Speaking to the Irish Examiner, Dr Sam Coulter-Smith said he raised the issue with Department of Health’s chief medical officer, Dr Tony Holohan, because he was concerned that women were “having an intervention in one jurisdiction” before travelling back to Ireland for the baby’s delivery.
“The chance of something going wrong is small, but the impact is very high,” Dr Coulter-Smith said.
The fallout was “multi-factorial” he said, impacting on the patient “physically, emotionally, psychologically and financially”, especially when they had to travel for treatment, which he said was “very sad and very difficult”.
But there were also potential ramifications for the Irish health service.
“There is the risk of reputational damage to the Irish health service and to the Irish maternity services and it’s just one more thing to go wrong,” Dr Coulter-Smith said.
The Irish maternity service has had a torrid time in recent years with a number of high-profile cases where pregnant women died while in hospital care.
Last week a jury in the inquest into the death of 29-year-old Dhara Kivlehan returned a verdict of medical misadventure.
Ms Kivlehan died of multiple organ failure in 2010, a week after an emergency caesarean section.
Dr Holohan has said he is “very concerned about the patient safety implications” of the issue raised by Dr Coulter-Smith. He said a meeting took place between Dr Coulter-Smith and health officials to discuss the matters raised.
A statement from the health department said: “The Chief Medical Officer has taken initial soundings which appear to indicate that this practice has not been identified in every maternity service in Ireland. However, it is too early to say that it is confined to the Rotunda. The Chief Medical Officer intends to communicate with the Institute of Obstetrics and Gynaecology and the National Clinical Programme for Obstetrics to establish the further extent if any of the practice.”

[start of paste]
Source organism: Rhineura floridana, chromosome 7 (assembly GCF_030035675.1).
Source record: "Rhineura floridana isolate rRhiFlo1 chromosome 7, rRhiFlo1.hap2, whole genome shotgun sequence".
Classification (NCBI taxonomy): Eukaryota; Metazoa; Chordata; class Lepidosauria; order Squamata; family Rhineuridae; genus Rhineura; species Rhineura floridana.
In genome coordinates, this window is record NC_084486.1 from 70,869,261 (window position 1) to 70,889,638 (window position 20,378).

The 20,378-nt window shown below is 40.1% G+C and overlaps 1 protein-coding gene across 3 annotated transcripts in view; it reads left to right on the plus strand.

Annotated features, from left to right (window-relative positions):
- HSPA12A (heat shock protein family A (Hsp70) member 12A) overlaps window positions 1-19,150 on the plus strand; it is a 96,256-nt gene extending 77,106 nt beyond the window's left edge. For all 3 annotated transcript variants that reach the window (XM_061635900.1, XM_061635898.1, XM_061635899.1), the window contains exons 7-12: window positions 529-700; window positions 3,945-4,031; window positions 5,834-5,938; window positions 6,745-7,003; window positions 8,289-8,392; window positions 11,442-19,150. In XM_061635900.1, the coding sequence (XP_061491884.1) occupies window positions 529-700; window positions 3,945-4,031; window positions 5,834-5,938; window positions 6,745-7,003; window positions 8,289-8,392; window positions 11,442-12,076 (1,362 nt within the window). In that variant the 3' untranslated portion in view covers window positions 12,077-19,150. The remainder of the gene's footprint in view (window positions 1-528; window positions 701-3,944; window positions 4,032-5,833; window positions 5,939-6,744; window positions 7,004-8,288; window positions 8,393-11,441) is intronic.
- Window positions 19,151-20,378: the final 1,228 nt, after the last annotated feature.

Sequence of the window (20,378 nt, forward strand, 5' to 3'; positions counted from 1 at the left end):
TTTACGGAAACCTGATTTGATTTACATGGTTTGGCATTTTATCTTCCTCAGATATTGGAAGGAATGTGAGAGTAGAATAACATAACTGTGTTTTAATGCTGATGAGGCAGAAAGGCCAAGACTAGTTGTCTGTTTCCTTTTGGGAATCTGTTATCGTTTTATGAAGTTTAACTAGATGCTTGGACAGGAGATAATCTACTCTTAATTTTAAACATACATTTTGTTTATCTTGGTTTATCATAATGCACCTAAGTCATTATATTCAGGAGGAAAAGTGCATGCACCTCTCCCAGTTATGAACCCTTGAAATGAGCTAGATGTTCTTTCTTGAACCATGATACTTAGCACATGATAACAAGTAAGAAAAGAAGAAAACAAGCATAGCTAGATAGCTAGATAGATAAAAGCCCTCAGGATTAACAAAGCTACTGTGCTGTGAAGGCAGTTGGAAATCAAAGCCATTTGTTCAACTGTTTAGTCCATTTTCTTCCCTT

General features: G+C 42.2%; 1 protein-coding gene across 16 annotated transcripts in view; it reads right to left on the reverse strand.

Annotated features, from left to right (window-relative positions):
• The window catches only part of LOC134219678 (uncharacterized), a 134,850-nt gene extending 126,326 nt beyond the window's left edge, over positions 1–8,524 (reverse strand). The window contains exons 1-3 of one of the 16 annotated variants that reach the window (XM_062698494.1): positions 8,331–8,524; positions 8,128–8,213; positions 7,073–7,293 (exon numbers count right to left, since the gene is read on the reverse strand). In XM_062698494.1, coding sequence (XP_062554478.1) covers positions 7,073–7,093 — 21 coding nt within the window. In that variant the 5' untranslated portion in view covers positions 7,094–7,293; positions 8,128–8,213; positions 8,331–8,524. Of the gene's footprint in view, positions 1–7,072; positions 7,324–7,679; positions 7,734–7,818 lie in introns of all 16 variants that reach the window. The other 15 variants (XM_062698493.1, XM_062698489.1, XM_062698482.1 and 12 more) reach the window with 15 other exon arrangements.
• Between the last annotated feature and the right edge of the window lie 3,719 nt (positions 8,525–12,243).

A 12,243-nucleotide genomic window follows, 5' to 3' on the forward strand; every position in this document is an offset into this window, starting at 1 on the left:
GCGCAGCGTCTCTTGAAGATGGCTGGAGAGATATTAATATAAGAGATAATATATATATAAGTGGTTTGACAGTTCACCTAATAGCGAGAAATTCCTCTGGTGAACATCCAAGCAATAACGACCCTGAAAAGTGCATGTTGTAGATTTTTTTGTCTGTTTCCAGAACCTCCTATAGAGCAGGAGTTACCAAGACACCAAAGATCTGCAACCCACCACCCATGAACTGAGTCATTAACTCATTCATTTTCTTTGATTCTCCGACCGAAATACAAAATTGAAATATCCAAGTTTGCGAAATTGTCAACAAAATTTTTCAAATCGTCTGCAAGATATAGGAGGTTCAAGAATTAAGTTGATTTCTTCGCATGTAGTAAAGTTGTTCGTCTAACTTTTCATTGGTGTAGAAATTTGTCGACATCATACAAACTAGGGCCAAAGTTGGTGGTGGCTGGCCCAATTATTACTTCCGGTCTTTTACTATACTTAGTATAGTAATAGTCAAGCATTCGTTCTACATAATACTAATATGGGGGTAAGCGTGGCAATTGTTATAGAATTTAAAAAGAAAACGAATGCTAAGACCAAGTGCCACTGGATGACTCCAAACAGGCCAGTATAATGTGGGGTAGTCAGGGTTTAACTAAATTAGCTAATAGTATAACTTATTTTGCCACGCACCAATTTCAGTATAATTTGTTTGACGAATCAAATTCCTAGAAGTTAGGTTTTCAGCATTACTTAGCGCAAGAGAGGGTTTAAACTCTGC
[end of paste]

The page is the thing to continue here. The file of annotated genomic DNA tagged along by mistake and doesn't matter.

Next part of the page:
Dr Coulter-Smith said yesterday he was upset his letter was leaked — it was reported on RTE’s Prime Time programme — because he “hadn’t had the chance to complete the conversation” with the department. He said the matter was “still under discussion”.
The matter raised involves women travelling to the UK for the first step in a two-part termination procedure, the first part of which involves the administration of an injection to stop the heart of the foetus once the women has passed the 22 week point of her pregnancy.
The woman is then given drugs to induce the birth and asked to return to the hospital at an appointed time for the second step, the delivery of the baby. Dr Coulter-Smith said women are returning to Ireland for the second step.